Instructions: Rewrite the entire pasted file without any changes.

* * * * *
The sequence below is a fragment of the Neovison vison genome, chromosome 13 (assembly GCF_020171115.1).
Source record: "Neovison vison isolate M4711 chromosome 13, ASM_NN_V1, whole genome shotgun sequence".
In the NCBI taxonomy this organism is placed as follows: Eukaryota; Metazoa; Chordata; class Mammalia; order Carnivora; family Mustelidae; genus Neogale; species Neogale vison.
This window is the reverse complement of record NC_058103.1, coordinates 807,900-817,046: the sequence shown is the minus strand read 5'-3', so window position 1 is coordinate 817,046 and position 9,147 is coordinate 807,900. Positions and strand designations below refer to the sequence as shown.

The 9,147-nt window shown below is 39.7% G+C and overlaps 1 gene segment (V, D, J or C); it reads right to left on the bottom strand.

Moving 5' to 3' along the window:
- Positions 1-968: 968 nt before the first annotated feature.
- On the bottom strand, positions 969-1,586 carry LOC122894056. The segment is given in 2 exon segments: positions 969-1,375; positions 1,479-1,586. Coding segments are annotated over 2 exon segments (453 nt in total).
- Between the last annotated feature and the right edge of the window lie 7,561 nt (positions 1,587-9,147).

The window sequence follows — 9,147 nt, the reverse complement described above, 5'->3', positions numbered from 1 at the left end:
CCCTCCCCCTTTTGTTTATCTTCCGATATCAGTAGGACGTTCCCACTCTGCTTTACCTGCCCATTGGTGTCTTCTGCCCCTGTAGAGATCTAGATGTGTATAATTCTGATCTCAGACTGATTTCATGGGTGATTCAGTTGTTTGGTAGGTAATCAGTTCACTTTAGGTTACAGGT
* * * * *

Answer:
The sequence below is a fragment of the Neovison vison genome, chromosome 13 (assembly GCF_020171115.1).
Source record: "Neovison vison isolate M4711 chromosome 13, ASM_NN_V1, whole genome shotgun sequence".
In the NCBI taxonomy this organism is placed as follows: Eukaryota; Metazoa; Chordata; class Mammalia; order Carnivora; family Mustelidae; genus Neogale; species Neogale vison.
This window is the reverse complement of record NC_058103.1, coordinates 807,900-817,046: the sequence shown is the minus strand read 5'-3', so window position 1 is coordinate 817,046 and position 9,147 is coordinate 807,900. Positions and strand designations below refer to the sequence as shown.

The 9,147-nt window shown below is 39.7% G+C and overlaps 1 gene segment (V, D, J or C); it reads right to left on the bottom strand.

Moving 5' to 3' along the window:
- Positions 1-968: 968 nt before the first annotated feature.
- On the bottom strand, positions 969-1,586 carry LOC122894056. The segment is given in 2 exon segments: positions 969-1,375; positions 1,479-1,586. Coding segments are annotated over 2 exon segments (453 nt in total).
- Between the last annotated feature and the right edge of the window lie 7,561 nt (positions 1,587-9,147).

The window sequence follows — 9,147 nt, the reverse complement described above, 5'->3', positions numbered from 1 at the left end:
CCCTCCCCCTTTTGTTTATCTTCCGATATCAGTAGGACGTTCCCACTCTGCTTTACCTGCCCATTGGTGTCTTCTGCCCCTGTAGAGATCTAGATGTGTATAATTCTGATCTCAGACTGATTTCATGGGTGATTCAGTTGTTTGGTAGGTAATCAGTTCACTTTAGGTTACAGGT